Salesforce forecasts profit below expectations

Salesforce sign is seen during the company's annual Dreamforce event, in San Francisco
A Salesforce sign is seen during the company’s annual Dreamforce event, in San Francisco, California November 18, 2013. REUTERS/Robert Galbraith

November 21, 2017

By Arjun Panchadar and Salvador Rodriguez

(Reuters) – Salesforce.com Inc <CRM.N> forecast fourth-quarter profit slightly below market expectations, hurting its shares even as profits and revenues rose on the back of strong demand for its cloud-based sales and marketing software.

Salesforce said on Tuesday that it expected fourth-quarter adjusted profit of 32 cents to 33 cents per share and revenue of $2.80 billion to $2.81 billion.

Analysts on average were expecting a profit of 34 cents per share on revenue of $2.79 billion for the fourth quarter, according to Thomson Reuters I/B/E/S.

“This is not saying that business is strong,” said Kim Forrest, vice president at Fort Pitt Capital Group. “It could be that the company is just setting the bar low, but investors are taking a dim view of this.”

Demand for Salesforce’s cloud-based services has soared as companies look to take advantage of the lower costs and scalability of shared software storage.

But skeptical analysts said there were a lack of new initiatives on offer.

“Investors are left scratching their heads to see what new products and services will be introduced,” said Adam Sarhan of investment advisory service 50 Park Investments. “At this point, anyone who wants to use Salesforce already uses it, so without new offers, growth will be harder and harder to come by.”

Salesforce’s shares were down 1.75 percent in after hours trading, swapping hands at around $106.90.

Revenue from Sales Cloud, the company’s flagship product, rose 17 percent to $906.5 million in the third quarter.

Deferred revenue, a key metric for subscription-based software businesses, rose 26 percent to $4.39 billion, beating analysts’ average expectations of $4.18 billion, according to financial and data analytics firm FactSet.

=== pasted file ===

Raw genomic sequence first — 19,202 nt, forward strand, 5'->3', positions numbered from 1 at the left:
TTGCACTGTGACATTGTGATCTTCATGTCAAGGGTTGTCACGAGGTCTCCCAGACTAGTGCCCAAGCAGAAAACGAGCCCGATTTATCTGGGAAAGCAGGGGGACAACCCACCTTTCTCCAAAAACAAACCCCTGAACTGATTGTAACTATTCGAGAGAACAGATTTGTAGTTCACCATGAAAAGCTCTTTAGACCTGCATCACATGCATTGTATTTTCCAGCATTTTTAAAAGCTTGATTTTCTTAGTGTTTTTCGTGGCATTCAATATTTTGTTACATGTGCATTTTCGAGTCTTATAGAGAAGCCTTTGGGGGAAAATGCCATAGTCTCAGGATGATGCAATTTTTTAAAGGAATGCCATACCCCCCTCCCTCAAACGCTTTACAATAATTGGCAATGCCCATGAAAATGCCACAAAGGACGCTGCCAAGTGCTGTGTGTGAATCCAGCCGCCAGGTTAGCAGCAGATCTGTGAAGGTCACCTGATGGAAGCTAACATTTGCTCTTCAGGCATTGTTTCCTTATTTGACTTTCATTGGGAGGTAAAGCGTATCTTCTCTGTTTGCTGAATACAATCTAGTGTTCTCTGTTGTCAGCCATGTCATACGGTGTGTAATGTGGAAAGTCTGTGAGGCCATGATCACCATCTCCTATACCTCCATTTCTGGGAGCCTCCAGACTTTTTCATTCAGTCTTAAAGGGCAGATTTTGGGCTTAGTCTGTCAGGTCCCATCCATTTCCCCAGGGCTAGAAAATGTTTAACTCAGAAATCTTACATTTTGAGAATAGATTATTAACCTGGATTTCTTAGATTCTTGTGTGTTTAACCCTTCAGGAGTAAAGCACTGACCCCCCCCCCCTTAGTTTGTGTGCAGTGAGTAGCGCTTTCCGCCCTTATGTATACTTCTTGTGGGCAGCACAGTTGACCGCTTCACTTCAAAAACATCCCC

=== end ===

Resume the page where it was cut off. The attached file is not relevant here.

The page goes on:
That was a faster pace than the same quarter last year, when Salesforce’s deferred revenue grew 23 percent year-on-year.

That illustrated that Salesforce’s business model remained well-positioned, said Daniel Ives at research firm GBH Insights.

Salesforce has boosted spending on research and development as well as marketing and sales in the face of intense competition from companies such as Oracle Corp <ORCL.N> and Microsoft Corp <MSFT.O>.

Initiatives like Salesforce’s Einstein, its artificial intelligence platform, and its 2016 $750 million acquisition of productivity startup Quip “keep putting fuel in the growth engine,” said Ives.

Net income was $51.4 million, or 7 cents per share, in the third quarter ended Oct. 31, compared with a loss of $37.3 million, or 5 cents per share, a year earlier.

On an adjusted basis, the company earned 39 cents per share, beating analysts’ average estimate of 37 cents per share.

Revenue rose to $2.68 billion from $2.14 billion. Analysts were expecting revenue of $2.65 billion.

(Reporting by Arjun Panchadar in Bengaluru; Editing by Anil D’Silva and Rosalba O’Brien)

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